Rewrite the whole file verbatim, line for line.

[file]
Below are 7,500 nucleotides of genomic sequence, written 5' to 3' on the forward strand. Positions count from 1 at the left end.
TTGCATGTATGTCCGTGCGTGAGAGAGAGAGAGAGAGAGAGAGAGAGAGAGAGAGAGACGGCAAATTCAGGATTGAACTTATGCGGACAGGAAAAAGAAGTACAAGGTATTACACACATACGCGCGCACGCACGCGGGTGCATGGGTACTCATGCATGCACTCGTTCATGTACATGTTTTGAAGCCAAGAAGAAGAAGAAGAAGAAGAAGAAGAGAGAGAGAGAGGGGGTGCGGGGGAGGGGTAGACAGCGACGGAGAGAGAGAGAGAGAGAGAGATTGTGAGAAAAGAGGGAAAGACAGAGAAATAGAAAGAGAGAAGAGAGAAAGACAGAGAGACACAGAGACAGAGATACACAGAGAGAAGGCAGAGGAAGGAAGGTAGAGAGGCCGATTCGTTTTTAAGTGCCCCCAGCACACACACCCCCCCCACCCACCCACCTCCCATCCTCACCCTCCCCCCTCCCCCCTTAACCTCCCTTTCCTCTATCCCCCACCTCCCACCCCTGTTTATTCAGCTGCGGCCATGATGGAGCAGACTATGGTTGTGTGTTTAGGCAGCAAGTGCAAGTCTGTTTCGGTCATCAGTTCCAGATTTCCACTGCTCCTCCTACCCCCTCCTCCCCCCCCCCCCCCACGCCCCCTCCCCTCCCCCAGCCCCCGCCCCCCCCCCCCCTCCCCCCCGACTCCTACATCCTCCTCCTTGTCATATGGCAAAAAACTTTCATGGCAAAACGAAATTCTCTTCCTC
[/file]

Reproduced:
Below are 7,500 nucleotides of genomic sequence, written 5' to 3' on the forward strand. Positions count from 1 at the left end.
TTGCATGTATGTCCGTGCGTGAGAGAGAGAGAGAGAGAGAGAGAGAGAGAGAGAGAGACGGCAAATTCAGGATTGAACTTATGCGGACAGGAAAAAGAAGTACAAGGTATTACACACATACGCGCGCACGCACGCGGGTGCATGGGTACTCATGCATGCACTCGTTCATGTACATGTTTTGAAGCCAAGAAGAAGAAGAAGAAGAAGAAGAAGAGAGAGAGAGAGGGGGTGCGGGGGAGGGGTAGACAGCGACGGAGAGAGAGAGAGAGAGAGAGATTGTGAGAAAAGAGGGAAAGACAGAGAAATAGAAAGAGAGAAGAGAGAAAGACAGAGAGACACAGAGACAGAGATACACAGAGAGAAGGCAGAGGAAGGAAGGTAGAGAGGCCGATTCGTTTTTAAGTGCCCCCAGCACACACACCCCCCCCACCCACCCACCTCCCATCCTCACCCTCCCCCCTCCCCCCTTAACCTCCCTTTCCTCTATCCCCCACCTCCCACCCCTGTTTATTCAGCTGCGGCCATGATGGAGCAGACTATGGTTGTGTGTTTAGGCAGCAAGTGCAAGTCTGTTTCGGTCATCAGTTCCAGATTTCCACTGCTCCTCCTACCCCCTCCTCCCCCCCCCCCCCCACGCCCCCTCCCCTCCCCCAGCCCCCGCCCCCCCCCCCCCTCCCCCCCGACTCCTACATCCTCCTCCTTGTCATATGGCAAAAAACTTTCATGGCAAAACGAAATTCTCTTCCTC